I’ve had several eye-opening conversations with dealers lately. And, frankly, I’m worried.
The conversations start with an acknowledgment of the extremely good run we’re all currently enjoying in the car business. Volumes are up at most dealerships. Profits are good. Dealers are looking forward to closing 2015 in even better shape than they were a year ago.
But I get concerned when I ask dealers, “What’s next?” Too often, the answer amounts to, “What do you mean, ‘What’s next?’ We’re doing pretty good doing what we’re doing.”
I’m oversimplifying, but the truth is that many dealers don’t seem to be paying much attention to, let alone preparing for, the inevitable day when business won’t be so good.
Dealers don’t really feel the pain of a 20-percent decline in front-end margins in used vehicles, and a 31-percent decline in new vehicles, between 2009 and 2014, according to the National Automobile Dealers Association (NADA).Increased sales volumes tend to mask the fact that dealers are selling more expensive vehicles and, for the most part, are making less money on each unit. Most dealers aren’t directly addressing this margin compression, much less thinking about how much more pronounced — and painful — it will be when sales volumes aren’t as robust.
Take Interest Rates
I don’t buy the view that we’re in a “new normal,” and the cost of capital for facilities and cars will remain next to nothing. I agree with analysts who predict that a rise in interest rates is inevitable, which will create additional cost pressures for dealership facilities, land and inventory.
Take Sales Volumes
Ours is a cyclical business, a reality that’s easy to forget when year-over-year volumes continue to increase. Some estimates suggest sales volumes will level off, if not decline, in a year or two. But such projections don’t necessarily account for unforeseen economic conditions, or the longer financing terms that make today’s new and used vehicle deals possible. To me, it’s not a question of if sales volumes will decline, but when and by how much.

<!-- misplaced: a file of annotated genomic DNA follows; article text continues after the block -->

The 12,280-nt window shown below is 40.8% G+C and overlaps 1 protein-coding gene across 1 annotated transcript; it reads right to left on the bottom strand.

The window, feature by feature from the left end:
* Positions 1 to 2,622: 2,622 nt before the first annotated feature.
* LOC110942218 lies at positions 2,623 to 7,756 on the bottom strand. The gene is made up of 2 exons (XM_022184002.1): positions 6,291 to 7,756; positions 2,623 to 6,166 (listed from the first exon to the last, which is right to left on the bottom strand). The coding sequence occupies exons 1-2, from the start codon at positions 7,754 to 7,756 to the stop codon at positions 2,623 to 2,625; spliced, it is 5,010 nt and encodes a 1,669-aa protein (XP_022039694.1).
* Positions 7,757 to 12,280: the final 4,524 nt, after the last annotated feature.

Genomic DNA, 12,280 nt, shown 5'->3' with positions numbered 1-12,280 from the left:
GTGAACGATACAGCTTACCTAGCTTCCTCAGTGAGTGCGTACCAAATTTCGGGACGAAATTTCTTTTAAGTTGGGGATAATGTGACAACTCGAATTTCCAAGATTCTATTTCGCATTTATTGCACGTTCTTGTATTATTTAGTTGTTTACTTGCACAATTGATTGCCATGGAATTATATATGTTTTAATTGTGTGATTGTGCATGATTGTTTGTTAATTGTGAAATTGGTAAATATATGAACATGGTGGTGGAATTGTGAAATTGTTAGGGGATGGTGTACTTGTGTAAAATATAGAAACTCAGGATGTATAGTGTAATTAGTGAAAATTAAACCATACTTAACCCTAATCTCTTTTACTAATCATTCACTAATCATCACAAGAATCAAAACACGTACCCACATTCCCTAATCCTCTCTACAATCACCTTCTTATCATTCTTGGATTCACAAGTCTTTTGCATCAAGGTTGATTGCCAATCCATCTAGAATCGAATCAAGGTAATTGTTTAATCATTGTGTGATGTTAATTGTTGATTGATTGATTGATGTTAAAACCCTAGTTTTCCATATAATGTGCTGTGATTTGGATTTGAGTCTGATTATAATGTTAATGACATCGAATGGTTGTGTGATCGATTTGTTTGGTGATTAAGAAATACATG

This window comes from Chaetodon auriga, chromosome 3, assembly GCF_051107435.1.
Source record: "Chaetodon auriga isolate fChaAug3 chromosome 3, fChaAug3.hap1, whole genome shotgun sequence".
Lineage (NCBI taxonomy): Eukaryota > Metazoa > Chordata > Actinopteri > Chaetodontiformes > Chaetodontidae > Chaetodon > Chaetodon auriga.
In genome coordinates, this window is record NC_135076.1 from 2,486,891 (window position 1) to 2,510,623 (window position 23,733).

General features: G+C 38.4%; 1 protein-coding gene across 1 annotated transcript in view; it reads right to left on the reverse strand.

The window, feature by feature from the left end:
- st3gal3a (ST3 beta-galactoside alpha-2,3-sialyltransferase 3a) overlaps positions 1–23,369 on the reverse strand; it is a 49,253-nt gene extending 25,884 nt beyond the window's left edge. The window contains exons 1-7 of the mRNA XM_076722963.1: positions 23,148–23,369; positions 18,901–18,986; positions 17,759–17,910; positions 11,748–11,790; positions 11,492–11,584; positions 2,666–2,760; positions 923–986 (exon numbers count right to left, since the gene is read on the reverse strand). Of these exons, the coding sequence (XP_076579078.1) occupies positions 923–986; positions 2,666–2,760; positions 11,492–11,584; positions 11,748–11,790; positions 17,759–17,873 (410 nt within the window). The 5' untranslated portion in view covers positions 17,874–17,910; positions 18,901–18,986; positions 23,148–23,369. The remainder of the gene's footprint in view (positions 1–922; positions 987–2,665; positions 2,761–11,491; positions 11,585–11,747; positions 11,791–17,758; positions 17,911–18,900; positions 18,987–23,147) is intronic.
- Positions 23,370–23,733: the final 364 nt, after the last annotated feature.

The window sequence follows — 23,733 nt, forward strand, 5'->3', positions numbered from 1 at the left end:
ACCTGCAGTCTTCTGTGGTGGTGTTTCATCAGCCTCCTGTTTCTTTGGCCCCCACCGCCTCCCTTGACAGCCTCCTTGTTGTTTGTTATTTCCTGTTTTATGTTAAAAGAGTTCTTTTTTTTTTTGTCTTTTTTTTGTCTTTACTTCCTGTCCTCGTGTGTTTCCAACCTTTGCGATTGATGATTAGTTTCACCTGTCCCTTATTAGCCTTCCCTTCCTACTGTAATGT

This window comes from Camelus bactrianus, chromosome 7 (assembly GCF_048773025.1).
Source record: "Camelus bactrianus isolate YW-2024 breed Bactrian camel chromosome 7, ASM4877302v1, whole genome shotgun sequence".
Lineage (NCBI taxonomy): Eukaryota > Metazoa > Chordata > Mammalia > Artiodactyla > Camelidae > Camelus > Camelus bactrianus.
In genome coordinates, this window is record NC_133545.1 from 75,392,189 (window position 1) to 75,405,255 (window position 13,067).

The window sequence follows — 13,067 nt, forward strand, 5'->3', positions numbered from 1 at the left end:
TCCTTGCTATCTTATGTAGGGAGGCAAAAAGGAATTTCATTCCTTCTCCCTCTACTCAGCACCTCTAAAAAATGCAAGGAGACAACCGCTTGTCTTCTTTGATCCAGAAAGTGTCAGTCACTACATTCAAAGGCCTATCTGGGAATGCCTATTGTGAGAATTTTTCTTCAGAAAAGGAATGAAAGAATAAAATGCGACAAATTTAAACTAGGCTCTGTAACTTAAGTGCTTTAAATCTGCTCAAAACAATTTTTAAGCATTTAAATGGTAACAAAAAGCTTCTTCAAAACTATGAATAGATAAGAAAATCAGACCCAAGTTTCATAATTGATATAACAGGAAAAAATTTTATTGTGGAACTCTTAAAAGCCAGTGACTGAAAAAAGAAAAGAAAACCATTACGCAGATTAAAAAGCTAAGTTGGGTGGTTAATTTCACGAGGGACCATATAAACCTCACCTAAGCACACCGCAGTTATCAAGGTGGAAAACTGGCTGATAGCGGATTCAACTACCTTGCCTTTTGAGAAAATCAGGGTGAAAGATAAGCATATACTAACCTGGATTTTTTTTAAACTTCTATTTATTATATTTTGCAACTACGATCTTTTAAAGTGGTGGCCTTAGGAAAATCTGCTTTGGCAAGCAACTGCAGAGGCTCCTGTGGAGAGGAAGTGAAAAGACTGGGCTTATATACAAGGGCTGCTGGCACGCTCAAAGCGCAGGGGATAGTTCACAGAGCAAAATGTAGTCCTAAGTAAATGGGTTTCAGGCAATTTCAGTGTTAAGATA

Take Buyer Expectations
We now know that buyers want a faster, simpler and more transparent purchase process when they buy a vehicle. Many dealers may recognize these changed buyer preferences, but they haven’t aligned their vehicle merchandising, pricing and sales processes to meet them. Together, these market realities suggest that it will be increasingly difficult for dealers to enjoy the same level of profitability and prosperity they’ve come to expect in the not-too-distant future.
To me, there is a single strategic imperative that defines the way forward for dealers — your future prosperity, relevancy and success will be directly proportional to the levels of increased efficiencies you achieve in all aspects of your business.
Some dealers already embrace this view of the future. “We’ve become hyperefficient and technology-smart so we can achieve our goals for growth without bloating our operation and adding costs,” said the COO for a California dealer group. “All we need, if the truth were told, is for the market to constrict a little bit. We’ll watch stores tumble from 400 units a month to 125 units a month. The dealer will put the store up for sale. We’ll buy it, and get it right back up to 400 units.”
Five Inefficiencies That Hamper Dealership Performance
The path to higher levels of dealership efficiencies starts by recognizing where inefficiency will become increasingly problematic for most dealers — and deploying the proper blend of people, processes and technologies to achieve higher levels of operational efficiencies and profitability.
New Vehicle Departments